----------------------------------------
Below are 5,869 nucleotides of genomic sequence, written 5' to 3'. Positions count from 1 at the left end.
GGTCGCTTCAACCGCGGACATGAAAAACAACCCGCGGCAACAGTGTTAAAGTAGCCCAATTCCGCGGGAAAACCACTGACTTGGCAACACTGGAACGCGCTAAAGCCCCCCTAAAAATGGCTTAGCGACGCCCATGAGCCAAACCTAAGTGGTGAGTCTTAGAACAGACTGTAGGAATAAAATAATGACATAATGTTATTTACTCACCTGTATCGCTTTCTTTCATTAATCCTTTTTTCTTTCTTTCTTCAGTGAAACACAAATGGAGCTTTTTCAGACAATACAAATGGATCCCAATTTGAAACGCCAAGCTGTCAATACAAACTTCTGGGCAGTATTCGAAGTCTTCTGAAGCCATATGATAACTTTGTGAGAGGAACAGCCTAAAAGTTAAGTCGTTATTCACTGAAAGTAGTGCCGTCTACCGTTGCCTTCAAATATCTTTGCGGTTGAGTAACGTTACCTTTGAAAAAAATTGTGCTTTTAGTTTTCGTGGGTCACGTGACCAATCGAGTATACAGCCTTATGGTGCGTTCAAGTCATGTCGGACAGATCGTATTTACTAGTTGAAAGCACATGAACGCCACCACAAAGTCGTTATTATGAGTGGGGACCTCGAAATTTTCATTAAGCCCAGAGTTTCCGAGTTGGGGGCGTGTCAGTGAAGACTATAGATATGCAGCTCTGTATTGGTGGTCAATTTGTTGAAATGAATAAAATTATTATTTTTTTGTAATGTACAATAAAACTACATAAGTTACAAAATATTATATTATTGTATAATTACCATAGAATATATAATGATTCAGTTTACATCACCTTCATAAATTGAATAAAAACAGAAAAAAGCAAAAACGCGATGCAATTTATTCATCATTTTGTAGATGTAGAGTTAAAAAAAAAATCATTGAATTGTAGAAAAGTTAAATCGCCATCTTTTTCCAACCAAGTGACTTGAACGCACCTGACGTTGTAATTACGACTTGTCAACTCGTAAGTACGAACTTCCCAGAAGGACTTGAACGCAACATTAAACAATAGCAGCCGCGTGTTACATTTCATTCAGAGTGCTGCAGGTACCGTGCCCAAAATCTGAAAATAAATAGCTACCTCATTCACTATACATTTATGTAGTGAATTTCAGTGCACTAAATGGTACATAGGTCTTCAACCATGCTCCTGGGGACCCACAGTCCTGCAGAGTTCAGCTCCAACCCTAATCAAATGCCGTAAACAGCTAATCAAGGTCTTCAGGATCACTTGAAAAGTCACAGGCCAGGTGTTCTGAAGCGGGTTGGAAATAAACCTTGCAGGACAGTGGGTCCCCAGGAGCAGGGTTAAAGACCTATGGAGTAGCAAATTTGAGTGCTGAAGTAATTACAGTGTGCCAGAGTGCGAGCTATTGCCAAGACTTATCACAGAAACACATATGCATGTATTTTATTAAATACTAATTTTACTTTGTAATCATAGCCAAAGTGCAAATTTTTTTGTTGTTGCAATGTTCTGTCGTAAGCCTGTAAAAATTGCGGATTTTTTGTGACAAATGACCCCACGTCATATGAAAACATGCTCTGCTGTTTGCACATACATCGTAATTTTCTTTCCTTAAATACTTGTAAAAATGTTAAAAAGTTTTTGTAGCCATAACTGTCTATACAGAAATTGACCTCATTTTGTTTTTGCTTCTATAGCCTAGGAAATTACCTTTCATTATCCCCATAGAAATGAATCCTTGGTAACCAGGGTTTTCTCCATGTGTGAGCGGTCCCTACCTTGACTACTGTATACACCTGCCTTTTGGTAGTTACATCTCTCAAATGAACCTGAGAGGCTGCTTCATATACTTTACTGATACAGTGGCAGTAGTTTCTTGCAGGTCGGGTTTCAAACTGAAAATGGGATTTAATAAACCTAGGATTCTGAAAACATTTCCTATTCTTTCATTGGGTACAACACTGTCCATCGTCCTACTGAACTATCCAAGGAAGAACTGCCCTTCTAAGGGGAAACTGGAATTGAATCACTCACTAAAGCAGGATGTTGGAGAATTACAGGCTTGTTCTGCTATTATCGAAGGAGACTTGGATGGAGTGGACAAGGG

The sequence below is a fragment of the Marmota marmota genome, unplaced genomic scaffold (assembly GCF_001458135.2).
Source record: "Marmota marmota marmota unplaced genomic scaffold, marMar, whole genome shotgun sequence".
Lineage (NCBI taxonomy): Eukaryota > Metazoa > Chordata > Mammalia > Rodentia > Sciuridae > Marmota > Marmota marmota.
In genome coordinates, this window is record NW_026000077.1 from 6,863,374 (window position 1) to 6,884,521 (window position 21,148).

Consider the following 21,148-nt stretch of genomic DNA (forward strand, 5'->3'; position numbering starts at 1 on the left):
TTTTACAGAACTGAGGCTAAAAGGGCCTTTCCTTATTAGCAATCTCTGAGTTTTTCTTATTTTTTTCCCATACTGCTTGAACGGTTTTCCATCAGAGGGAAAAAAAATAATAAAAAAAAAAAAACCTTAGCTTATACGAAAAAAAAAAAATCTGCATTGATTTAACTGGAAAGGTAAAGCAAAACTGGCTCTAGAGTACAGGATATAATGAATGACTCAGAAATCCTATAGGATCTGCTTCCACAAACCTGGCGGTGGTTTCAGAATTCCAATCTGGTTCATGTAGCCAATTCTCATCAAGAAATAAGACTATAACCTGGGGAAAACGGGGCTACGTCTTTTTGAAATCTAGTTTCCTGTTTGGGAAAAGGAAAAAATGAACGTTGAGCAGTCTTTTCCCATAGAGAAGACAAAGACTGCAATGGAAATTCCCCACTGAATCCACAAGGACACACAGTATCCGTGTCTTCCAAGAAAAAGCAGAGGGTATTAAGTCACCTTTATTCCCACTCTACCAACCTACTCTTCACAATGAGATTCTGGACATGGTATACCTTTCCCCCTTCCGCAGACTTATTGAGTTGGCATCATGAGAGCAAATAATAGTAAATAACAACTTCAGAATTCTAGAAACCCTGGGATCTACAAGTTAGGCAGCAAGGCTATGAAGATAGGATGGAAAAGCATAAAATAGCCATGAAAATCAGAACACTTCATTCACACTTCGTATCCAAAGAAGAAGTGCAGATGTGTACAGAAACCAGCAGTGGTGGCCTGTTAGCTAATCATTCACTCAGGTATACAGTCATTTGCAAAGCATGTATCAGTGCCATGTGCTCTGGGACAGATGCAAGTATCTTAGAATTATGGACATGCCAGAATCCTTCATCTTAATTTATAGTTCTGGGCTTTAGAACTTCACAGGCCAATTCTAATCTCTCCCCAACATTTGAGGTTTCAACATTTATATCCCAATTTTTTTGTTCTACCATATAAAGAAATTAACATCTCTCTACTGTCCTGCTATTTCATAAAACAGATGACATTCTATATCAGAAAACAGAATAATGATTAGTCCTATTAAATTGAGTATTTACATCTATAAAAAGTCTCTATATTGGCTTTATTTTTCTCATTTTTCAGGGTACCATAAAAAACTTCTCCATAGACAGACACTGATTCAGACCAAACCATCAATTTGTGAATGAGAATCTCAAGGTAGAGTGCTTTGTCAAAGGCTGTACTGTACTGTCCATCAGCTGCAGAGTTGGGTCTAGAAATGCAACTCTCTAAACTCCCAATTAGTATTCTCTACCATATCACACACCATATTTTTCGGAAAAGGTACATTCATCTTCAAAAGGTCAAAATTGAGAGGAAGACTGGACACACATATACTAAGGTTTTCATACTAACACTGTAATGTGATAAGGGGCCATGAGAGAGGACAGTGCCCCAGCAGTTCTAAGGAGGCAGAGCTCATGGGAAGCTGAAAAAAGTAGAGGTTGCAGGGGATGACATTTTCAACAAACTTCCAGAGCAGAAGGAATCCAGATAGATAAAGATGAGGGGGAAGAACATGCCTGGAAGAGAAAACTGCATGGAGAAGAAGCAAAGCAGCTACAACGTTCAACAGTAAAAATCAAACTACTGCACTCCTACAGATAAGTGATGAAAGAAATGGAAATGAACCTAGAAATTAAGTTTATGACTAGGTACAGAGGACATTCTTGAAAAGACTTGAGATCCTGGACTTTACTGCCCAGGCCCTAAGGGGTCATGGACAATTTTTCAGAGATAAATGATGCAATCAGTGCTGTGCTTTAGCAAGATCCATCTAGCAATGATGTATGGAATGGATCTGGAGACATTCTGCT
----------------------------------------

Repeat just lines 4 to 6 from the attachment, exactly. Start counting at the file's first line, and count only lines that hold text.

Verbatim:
Source record: "Marmota marmota marmota unplaced genomic scaffold, marMar, whole genome shotgun sequence".
Lineage (NCBI taxonomy): Eukaryota > Metazoa > Chordata > Mammalia > Rodentia > Sciuridae > Marmota > Marmota marmota.
In genome coordinates, this window is record NW_026000077.1 from 6,863,374 (window position 1) to 6,884,521 (window position 21,148).